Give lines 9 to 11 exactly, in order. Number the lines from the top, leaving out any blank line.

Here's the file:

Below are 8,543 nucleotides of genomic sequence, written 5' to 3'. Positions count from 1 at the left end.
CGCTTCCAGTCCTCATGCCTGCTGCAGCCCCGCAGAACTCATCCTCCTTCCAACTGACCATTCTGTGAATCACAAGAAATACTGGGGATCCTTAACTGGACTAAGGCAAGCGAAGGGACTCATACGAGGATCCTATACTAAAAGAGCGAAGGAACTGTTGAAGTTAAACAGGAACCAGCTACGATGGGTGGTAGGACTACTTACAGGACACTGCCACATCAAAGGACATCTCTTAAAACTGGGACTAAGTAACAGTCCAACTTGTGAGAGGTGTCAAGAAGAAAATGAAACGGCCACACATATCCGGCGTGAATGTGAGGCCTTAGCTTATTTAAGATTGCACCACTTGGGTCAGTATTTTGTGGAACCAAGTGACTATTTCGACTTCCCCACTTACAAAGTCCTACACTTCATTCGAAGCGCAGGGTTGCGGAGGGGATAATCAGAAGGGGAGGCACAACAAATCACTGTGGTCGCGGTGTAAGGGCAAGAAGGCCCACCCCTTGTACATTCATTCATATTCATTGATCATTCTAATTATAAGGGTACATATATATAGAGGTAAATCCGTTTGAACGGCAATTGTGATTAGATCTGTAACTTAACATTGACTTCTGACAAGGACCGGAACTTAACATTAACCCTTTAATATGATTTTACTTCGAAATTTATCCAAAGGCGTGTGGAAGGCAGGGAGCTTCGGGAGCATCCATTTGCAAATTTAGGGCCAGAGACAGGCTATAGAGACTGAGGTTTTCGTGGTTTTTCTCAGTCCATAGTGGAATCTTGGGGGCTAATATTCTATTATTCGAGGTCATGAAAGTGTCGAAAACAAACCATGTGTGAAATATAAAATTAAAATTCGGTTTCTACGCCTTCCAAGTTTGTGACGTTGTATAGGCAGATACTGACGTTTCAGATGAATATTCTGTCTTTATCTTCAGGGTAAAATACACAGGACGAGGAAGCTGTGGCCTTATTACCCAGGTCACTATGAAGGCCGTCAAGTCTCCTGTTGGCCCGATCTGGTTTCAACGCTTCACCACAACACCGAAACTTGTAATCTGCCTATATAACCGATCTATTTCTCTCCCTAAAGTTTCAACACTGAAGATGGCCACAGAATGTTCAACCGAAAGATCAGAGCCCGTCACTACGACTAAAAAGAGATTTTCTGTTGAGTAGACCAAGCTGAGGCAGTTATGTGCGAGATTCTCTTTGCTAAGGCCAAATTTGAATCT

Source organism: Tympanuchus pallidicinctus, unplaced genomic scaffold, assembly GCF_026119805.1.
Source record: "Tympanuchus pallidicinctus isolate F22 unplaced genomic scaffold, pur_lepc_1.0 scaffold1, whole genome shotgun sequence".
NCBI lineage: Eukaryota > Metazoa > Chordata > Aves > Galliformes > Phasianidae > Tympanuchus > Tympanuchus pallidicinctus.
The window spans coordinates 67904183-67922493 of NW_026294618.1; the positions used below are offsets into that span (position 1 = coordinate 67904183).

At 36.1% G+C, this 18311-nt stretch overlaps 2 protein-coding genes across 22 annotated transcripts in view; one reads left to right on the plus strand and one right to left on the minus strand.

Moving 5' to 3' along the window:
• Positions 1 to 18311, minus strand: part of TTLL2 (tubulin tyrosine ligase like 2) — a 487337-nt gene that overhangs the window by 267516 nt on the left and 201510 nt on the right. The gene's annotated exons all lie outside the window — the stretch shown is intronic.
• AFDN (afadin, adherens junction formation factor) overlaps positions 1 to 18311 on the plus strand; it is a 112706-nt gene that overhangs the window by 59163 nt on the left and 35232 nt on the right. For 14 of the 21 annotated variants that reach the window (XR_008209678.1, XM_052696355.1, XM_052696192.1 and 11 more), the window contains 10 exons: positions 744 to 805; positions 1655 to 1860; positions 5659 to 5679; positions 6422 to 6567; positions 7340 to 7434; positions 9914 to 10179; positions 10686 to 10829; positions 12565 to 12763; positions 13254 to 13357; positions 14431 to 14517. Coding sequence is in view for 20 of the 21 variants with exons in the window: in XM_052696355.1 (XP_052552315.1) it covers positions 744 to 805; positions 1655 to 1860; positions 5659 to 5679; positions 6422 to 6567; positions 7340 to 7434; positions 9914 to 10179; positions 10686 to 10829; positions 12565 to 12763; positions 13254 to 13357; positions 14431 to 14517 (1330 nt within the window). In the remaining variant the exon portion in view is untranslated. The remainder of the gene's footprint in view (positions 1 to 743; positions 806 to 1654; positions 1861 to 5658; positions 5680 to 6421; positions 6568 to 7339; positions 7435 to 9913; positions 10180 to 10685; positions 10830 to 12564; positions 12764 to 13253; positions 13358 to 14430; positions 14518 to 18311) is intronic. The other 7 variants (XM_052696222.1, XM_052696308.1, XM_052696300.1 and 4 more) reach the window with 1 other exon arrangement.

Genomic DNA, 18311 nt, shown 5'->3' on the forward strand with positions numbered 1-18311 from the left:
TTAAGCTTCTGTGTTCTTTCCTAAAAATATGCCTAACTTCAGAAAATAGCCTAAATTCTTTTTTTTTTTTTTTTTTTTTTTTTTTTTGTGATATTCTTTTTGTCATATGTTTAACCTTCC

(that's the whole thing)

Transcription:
• Positions 1 to 18311, minus strand: part of TTLL2 (tubulin tyrosine ligase like 2) — a 487337-nt gene that overhangs the window by 267516 nt on the left and 201510 nt on the right. The gene's annotated exons all lie outside the window — the stretch shown is intronic.
• AFDN (afadin, adherens junction formation factor) overlaps positions 1 to 18311 on the plus strand; it is a 112706-nt gene that overhangs the window by 59163 nt on the left and 35232 nt on the right. For 14 of the 21 annotated variants that reach the window (XR_008209678.1, XM_052696355.1, XM_052696192.1 and 11 more), the window contains 10 exons: positions 744 to 805; positions 1655 to 1860; positions 5659 to 5679; positions 6422 to 6567; positions 7340 to 7434; positions 9914 to 10179; positions 10686 to 10829; positions 12565 to 12763; positions 13254 to 13357; positions 14431 to 14517. Coding sequence is in view for 20 of the 21 variants with exons in the window: in XM_052696355.1 (XP_052552315.1) it covers positions 744 to 805; positions 1655 to 1860; positions 5659 to 5679; positions 6422 to 6567; positions 7340 to 7434; positions 9914 to 10179; positions 10686 to 10829; positions 12565 to 12763; positions 13254 to 13357; positions 14431 to 14517 (1330 nt within the window). In the remaining variant the exon portion in view is untranslated. The remainder of the gene's footprint in view (positions 1 to 743; positions 806 to 1654; positions 1861 to 5658; positions 5680 to 6421; positions 6568 to 7339; positions 7435 to 9913; positions 10180 to 10685; positions 10830 to 12564; positions 12764 to 13253; positions 13358 to 14430; positions 14518 to 18311) is intronic. The other 7 variants (XM_052696222.1, XM_052696308.1, XM_052696300.1 and 4 more) reach the window with 1 other exon arrangement.

Genomic DNA, 18311 nt, shown 5'->3' on the forward strand with positions numbered 1-18311 from the left: